Clifford Baker

Raymond Carver reviewed by James Campbell TLS - 0 views

  • Carver was Hemingway (most of whose fiction is located abroad) transposed to the blue-collar American margins, populated by men and women who seldom think about the world beyond – a land of bad marriages, cramped living rooms, truculent children, and unharnessed addictions of the old-fashioned sort.
  • But what is the real thing? In the original manuscript of “Why Don’t You Dance?”, before Lish’s blue pencil descended, the girl's sympathetic words to the yard sale vendor, “You must be desperate or something”, are not uttered while the pair are dancing. The sentence is adapted from an earlier remark she makes to her boyfriend when they first inspect the items for sale. “They must be desperate or something.” The vendor has yet to make an entrance. It was Lish who changed the words and placed them in her mouth as she “pushed her face into the man’s shoulder”, making it the emotional high point of the narrative.
  • As with other restored or revised texts – in this case, unrevised – the appearance of Beginners prompts some awkward questions. Does the emergence of the “real” stories undermine the reality that the most Carveresque of Carver’s books has had for almost thirty years in the minds of readers? Characters who appear sane turn out to have been mad originally. Characters who smoke didn’t do so in 1980, on their entry into the world. They are the children of Raymond Carver, but their identities were altered by the midwife, Gordon Lish.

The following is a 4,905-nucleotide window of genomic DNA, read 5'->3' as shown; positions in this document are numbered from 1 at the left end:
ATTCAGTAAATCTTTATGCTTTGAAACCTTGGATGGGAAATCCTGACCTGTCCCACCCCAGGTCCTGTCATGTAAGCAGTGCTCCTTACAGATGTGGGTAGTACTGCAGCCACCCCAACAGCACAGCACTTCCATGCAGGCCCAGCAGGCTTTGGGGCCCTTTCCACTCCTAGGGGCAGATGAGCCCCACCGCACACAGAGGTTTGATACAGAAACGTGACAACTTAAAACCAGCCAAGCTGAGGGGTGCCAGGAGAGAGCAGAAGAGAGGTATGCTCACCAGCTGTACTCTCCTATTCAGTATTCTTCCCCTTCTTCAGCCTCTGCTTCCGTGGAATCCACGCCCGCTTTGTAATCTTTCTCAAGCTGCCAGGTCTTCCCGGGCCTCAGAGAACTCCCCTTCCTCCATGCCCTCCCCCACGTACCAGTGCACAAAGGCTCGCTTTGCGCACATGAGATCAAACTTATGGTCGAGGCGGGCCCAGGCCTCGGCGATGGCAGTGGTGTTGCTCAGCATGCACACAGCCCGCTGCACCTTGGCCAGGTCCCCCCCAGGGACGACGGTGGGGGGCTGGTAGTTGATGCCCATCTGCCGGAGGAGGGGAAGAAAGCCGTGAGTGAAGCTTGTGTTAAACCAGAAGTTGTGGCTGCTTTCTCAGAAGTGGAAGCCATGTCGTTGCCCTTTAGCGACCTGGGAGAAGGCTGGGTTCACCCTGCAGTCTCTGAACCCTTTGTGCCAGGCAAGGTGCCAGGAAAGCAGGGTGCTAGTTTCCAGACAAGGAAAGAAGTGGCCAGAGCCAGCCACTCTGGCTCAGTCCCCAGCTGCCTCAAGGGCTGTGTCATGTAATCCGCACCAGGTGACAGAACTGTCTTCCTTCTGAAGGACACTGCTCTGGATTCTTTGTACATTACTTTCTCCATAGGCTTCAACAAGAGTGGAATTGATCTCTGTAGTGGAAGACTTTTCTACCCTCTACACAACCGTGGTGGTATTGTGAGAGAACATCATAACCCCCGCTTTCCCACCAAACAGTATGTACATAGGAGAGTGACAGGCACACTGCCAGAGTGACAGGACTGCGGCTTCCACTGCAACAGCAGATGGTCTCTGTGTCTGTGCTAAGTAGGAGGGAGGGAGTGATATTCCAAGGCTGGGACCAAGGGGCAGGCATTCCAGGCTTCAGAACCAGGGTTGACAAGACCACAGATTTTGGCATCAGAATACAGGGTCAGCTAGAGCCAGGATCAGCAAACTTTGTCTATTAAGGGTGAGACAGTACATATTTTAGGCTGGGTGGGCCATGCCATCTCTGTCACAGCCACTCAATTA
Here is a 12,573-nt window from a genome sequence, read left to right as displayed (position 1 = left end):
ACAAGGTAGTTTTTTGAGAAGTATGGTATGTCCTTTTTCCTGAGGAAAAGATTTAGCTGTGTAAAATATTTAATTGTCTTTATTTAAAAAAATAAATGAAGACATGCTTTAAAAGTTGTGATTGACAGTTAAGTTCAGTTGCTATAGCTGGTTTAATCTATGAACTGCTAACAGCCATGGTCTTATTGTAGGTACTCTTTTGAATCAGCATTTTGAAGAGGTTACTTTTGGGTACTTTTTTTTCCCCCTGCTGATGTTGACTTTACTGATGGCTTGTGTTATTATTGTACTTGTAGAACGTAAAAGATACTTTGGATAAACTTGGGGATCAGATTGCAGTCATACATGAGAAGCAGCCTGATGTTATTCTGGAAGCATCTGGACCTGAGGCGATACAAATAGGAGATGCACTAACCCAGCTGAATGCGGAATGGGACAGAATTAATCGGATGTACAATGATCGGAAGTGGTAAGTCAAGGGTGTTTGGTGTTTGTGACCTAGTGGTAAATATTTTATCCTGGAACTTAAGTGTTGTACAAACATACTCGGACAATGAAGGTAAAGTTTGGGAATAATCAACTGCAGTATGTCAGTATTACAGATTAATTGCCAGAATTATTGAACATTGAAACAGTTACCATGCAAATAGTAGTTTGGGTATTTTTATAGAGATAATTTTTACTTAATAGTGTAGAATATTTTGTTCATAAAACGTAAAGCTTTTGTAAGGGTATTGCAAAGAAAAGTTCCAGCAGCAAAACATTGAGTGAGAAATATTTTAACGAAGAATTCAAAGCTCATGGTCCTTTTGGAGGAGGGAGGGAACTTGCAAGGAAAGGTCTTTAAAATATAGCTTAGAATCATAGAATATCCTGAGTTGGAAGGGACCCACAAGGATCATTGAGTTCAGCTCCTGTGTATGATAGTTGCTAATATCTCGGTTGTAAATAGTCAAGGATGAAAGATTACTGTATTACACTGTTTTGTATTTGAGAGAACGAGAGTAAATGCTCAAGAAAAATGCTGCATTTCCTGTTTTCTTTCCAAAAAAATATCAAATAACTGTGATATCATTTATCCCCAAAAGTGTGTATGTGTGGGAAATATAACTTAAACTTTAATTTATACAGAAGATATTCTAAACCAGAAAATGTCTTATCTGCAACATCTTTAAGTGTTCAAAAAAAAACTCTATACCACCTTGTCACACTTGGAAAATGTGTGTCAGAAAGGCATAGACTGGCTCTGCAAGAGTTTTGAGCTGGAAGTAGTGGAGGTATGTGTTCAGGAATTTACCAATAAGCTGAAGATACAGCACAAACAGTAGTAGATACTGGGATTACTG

Leslie Healey

Pushing the Boundaries of Text and Sensual Curriculum | Metanoia - 4 views

    the new layers of literacy, as our children will need it
Dana Huff

10 Ways to Celebrate Banned Books Week With The New York Times - - 9 views

    Held annually during the last week of September, Banned Books Week highlights the benefits of intellectual freedom and draws attention to the harms of censorship by spotlighting actual or attempted banning of books across the United States, including books commonly taught in secondary schools. Here are ideas for celebrating Banned Books Week -- with your students, your children and anyone who believes in having "the freedom to read."
C Reed

untitled - 0 views

shared by C Reed on 27 Mar 15 - No Cached
    Lunches for Learning is a nonprofit organization that exists to help break the cycle of poverty by providing nutrition and nutritional supplements to the children in rural, public elementary schools in the Republic of Honduras.
Mark Smith

Don't mention the mockingbird! Meet Harper Lee the reclusive novelist who wrote the cla... - 9 views